So I beleive that governments should be severely restricted in how they can treat individuals. But for some reason, Libertarians insist on corporations having the same rights of free speech and property rights as individuals. This is unacceptable to me, since I see corporations as being more like governments than individuals. Corporations can have an infinite lifespan and can acquire an infinite amount of property and money. In a “free market”, small businesses with individual owners cannot withstand competition with giant corporations; it’s like a mouse trying to compete with an elephant. And when corporations become powerful enough, they are able to bribe or threaten the officials in the government to do their bidding by bailing them out when they face bankruptcy.
Bailouts and corporate mergers should be forbidden. Corporations, I beleive, should be treated the OPPOSITE of small business owners. They should be regulated and taxed heavily and never bailed out, but BOUGHT OUT by the government, which then may break up the corporation’s properties and sell to individuals who want to establish their own small businesses. Indeed, I would make it so that new corporations couldn’t even be established at all!
An industry with thousands of small business and no corporations would result in a far healthier economy than one dominated by a half dozen giant corporations, due to their being far more competition and less risk of massive economic damage from businesses failing. The thousands of small business owners would value their freedom and would translate that value into a classically liberal democratic government. But an economy dominated by giant corporations would consist mostly of people used to taking orders from a few powerful executives, the very essence of an authoritarian society.
And that is why Libertarianism is doomed to fail. It is absurd to put giant corporations and small businesses on the same playing field, for the corporations will inevitably crush them, just as giant empires tend to crush smaller nations. Quite simply, there is really no such things as a “free market”, nor will there ever be. The only true path to freedom and social justice is a Liberal or Centrist path. Not Libertarian. The very existence of giant corporations and their corrupting power makes Libertarianism a dream that will never become reality.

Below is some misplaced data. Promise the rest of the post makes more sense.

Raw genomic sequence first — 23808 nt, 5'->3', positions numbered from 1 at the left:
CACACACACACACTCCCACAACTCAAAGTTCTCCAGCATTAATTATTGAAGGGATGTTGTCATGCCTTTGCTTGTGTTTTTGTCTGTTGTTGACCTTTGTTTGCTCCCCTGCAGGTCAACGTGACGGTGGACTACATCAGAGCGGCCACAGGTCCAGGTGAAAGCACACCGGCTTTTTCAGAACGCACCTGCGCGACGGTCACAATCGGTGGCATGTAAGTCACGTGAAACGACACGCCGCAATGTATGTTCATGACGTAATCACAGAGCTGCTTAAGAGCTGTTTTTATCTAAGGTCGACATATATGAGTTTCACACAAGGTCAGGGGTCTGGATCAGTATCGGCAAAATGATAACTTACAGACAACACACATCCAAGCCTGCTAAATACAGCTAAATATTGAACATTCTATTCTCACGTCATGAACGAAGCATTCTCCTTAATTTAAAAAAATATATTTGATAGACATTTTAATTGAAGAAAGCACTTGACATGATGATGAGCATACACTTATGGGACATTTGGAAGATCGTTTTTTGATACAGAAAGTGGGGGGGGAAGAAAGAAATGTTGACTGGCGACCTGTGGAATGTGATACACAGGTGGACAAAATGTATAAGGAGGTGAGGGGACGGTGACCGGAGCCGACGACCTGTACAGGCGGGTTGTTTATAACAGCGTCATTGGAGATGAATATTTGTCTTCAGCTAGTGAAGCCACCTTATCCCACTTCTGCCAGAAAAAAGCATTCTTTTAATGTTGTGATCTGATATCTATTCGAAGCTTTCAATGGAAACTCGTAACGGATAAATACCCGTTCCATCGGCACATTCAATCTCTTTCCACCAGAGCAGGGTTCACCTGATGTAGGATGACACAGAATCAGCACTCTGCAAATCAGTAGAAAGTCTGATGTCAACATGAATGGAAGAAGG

I first became interested in the Libertarian Party because of its strong anti-war stance. In my opinion, it’s the one thing that definitely makes libertarians better than the Republicans or even many Democrats:
For Immediate Release
Wednesday, August 6, 2008
Time to Cut Off Iraq
Iraq should be footing their own bill
“It is time for Iraq to take responsibility for the costs and burdens of rebuilding their country,” says Libertarian Party National Chairman William Redpath, following a new report from the Government Accountability Office stating that Iraq may have a budget surplus of up to $79 billion dollars.
“Using US taxpayer money to pay for the rebuilding of the infrastructure of another nation is bad enough,” says Redpath, “but it is reprehensible and unforgivable when that nation is running a budget surplus while we have a substantial and growing federal budget deficit and a crumbling infrastructure.”
The Libertarian Party has been opposed to the U.S. invasion and occupation of Iraq from the beginning. The Party, which stands adamantly opposed to the use of taxpayer money to support functions of the government not defined in the Constitution, has taken special exception to the use of tax revenues to pay for rebuilding foreign nations.
The Party calls for an end to the Iraq war and a withdrawal of U.S. troops in Iraq without undue delay.
“It’s a case of tragic irony,” says Libertarian Party spokesperson Andrew Davis. “The American public was told reconstruction efforts in Iraq would be paid for by oil revenues from that country. Now, more than five years later, Americans are shouldering the responsibility of rebuilding Iraq while facing decaying bridges and skyrocketing gas prices.”
“Something is very, very wrong with this picture,” says Davis.
The Libertarian Party is America’s third largest political party, founded in 1971 as an alternative to the two main political parties. You can find more information on the Libertarian Party by visiting www.LP.org. The Libertarian Party proudly stands for smaller government, lower taxes and more freedom.